Brittany Stafford, 25, of 2985 Ashley St., is the third individual Kingsport police have booked this week on charges of criminal simulation. Her arrest was spurred by a customer of A Super Party, 1225 North Eastman Road, where Stafford was employed.
On Dec. 31 the victim contacted police to report receiving counterfeit bills as change for a purchase, with Stafford acting as clerk. Police say the customer thought the two $20 bills "appeared fake" and requested different ones, with Stafford then handing over four 10s.
The suspicious customer took the bills to the neighboring Food City where employees checked them with a counterfeit money marker. That reportedly revealed they were fake and the victim contacted police.
KPD Det. Martin Taylor says investigators responded to A Super Party and checked currency in a cash register. They allegedly discovered six phony $20 bills, five of which had the same serial number, and four fake 10s with the same serial number.
Taylor says subsequent investigations, which included cooperation from the business owners, determined Stafford was involved in placing the phony currency into the cash register. Evidence was presented to a Sullivan County grand jury and an indictment was handed down, with Stafford arrested earlier this week. She was booked into the city jail and released on a $5,000 bond.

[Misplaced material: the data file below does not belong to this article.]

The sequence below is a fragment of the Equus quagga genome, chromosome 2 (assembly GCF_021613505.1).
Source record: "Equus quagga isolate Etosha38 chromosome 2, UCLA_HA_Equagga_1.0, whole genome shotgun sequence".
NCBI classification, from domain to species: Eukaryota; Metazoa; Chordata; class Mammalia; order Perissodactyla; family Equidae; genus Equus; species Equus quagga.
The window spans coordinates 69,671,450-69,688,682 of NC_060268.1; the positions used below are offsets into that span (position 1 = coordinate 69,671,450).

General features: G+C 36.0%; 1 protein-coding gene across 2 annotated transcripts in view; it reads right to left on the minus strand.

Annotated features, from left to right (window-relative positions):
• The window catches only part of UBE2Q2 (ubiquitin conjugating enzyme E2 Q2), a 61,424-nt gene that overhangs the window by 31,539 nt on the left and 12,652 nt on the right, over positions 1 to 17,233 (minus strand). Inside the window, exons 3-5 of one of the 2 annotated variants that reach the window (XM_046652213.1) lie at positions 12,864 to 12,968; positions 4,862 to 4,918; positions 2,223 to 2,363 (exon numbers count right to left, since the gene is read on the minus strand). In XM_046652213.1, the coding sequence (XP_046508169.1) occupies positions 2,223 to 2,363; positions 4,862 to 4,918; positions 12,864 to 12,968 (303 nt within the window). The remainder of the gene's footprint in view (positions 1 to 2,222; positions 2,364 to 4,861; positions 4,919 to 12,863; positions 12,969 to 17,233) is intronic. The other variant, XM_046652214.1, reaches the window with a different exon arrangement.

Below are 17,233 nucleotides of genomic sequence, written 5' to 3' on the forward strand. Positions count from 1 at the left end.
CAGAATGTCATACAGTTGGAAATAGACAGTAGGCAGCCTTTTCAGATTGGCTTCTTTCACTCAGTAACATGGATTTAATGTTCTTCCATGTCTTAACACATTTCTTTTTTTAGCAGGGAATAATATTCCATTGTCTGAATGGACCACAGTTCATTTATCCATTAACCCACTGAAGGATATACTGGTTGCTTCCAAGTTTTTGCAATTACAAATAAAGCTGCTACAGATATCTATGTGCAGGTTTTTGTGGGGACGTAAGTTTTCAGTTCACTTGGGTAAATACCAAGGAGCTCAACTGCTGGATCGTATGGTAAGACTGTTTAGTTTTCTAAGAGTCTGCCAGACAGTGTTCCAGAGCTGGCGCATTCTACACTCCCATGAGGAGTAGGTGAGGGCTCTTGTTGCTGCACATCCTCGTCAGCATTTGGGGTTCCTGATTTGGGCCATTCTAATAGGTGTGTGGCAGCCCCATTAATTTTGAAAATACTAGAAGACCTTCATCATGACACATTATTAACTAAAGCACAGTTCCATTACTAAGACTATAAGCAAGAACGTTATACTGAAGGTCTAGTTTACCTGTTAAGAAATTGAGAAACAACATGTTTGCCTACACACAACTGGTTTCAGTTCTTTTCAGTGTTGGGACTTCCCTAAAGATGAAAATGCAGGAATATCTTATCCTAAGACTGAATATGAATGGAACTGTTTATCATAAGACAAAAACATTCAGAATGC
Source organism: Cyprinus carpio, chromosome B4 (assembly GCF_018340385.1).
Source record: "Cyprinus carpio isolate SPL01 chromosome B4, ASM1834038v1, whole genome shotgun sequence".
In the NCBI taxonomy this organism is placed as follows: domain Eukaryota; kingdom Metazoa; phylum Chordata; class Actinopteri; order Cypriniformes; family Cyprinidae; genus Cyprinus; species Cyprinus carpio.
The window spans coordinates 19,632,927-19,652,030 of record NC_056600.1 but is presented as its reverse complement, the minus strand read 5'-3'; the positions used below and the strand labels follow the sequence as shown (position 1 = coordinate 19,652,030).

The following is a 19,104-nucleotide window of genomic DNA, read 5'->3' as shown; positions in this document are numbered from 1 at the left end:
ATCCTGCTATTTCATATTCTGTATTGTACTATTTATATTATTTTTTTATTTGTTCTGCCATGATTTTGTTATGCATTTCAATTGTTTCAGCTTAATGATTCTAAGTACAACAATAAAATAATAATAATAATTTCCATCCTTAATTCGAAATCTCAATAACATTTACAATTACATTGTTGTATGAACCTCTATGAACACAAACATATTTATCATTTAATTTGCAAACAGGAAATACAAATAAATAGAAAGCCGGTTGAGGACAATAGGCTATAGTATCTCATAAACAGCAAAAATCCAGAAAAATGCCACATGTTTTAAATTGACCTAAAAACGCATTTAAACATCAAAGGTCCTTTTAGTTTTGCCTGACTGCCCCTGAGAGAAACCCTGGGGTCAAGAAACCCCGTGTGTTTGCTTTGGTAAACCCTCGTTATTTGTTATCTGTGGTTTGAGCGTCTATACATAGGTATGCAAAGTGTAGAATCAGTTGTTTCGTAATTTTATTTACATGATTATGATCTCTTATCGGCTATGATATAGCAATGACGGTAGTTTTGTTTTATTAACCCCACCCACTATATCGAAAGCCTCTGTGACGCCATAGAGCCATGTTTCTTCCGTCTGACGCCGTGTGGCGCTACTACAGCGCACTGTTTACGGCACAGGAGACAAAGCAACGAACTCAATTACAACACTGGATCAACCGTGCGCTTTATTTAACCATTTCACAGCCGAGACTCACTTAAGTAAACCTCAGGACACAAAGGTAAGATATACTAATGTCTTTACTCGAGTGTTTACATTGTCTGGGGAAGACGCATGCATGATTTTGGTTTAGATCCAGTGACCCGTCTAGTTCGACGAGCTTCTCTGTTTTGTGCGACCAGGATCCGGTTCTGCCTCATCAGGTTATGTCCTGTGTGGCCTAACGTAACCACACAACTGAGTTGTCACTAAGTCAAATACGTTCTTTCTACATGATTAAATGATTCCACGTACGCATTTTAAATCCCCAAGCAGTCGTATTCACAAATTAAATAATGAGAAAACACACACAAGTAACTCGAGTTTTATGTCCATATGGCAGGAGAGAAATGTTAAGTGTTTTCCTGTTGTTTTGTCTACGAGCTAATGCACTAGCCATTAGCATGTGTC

On Wednesday police arrested a Kingsport man who previously fled investigators at a Fort Henry Drive apartment, where uncut bills and materials for producing them were located. And a Church Hill man who had reportedly passed fake currency at two separate businesses was arrested earlier in the week.
Det. Taylor says multiple investigations are continuing with it currently undetermined if, or how extensively, all of the cases are related. Anyone with information is asked to contact central dispatch at (423) 246-9111 or the KPD Criminal Investigations Division at (423) 229-9429.
Funny money is also popping up just west of Kingsport in Church Hill. On Thursday afternoon Church Hill Police warned fake 10s and 20s are in circulation, urging businesses to be extra careful when exchanging cash.
Anyone who comes across counterfeit bills is asked to take note of details about the person who passed it, such as a physical description or vehicle tag number, then contact their local authorities.